Last year both of these men spoke in favor of the Fed’s interest rate increases. These more recent comments are therefore significant because of the reversal of their policy positions. When these comments are taken in conjunction with recent notes from Federal Reserve meetings it seems likely that there will not be an interest rate increase this month and there may not be an interest rate increase in March either.

            The bottom line is that the pessimists are wrong again. The Federal Reserve is not going to push the economy into a recession. If there is a recession, its cause will be something other than the Federal Reserve.

            There also has been movement between the U.S. and China on the issues of trade and tariffs. China has cut tariffs on American cars, is buying soybeans again and for the first time ever has allowed imports of rice from the United States. There have been three days of negotiations by midlevel American and Chinese officials. The result has been real progress in narrowing the differences between the two. President Trump has set a deadline of March 2 for raising tariffs on roughly two-fifths of annual American imports from China. After a report show strong jobs growth in December, President Trump argued that the U.S. is in a much stronger economic position than China, implying that his tariff-trade tough approach will work. He is right that the Chinese economy is slowing faster than officials would like and that the tariffs are a big part of the problem. It seems likely that President Trump will get concessions from China, including a change in policy about intellectual property rights. Hopefully he will declare victory and back away from a trade war.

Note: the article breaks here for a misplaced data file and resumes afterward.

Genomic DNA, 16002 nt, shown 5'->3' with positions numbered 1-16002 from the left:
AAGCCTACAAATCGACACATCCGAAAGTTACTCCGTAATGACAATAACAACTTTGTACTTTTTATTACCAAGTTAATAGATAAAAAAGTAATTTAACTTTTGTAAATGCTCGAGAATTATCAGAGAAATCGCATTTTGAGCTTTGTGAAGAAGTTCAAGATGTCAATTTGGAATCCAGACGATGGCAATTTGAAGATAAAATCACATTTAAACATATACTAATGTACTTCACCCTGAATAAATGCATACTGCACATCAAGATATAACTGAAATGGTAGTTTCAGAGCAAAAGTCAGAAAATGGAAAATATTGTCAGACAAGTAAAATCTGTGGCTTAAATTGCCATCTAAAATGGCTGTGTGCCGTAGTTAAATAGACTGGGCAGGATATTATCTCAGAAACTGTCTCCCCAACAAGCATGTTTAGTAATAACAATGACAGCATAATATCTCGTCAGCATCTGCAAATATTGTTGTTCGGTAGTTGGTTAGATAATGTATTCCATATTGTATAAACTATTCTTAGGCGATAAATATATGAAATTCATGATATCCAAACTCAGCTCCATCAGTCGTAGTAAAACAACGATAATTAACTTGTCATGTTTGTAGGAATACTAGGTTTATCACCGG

There has been talk from some newly elected, left-leaning members of Congress about a 70% tax on “the wealthy.” Of course, “the wealthy” has not been defined. These high tax politicians should remember our own history. Taxing the wealthy has had adverse unintended consequences in the past. Current evidence from South Korea says that is still the risk with high tax ideas. South Korea is a wealthy country with a GDP per capita of $30,000 a year.  That is roughly the same as Italy and Spain. South Korea’s population is 51 million, so it is not a small country. After his election in May 2017 president Moon Jae-in undertook a sharp shift in economic policy. His goals were to improve economic growth, shrink the wealth gap and stimulate wage growth. He raised taxes on companies and high-income earners and increased the minimum wage. It hasn’t worked. Economic growth has slowed, unemployment has risen, and small business owners are complaining. This once widely admired economy, described as an Asian Tiger, has fallen prey to the siren song of redistributing wealth – tax the rich and let government dictate business practices for the private sector. That isn’t quite socialism. But it is a move in that direction and in South Korea is getting familiar, unpleasant results. Hopefully our politicians will pay attention.

 I will have the next market review and update for you one week from today on Wednesday, January 23, 2019.

All the best,

John Dessauer

© January 2019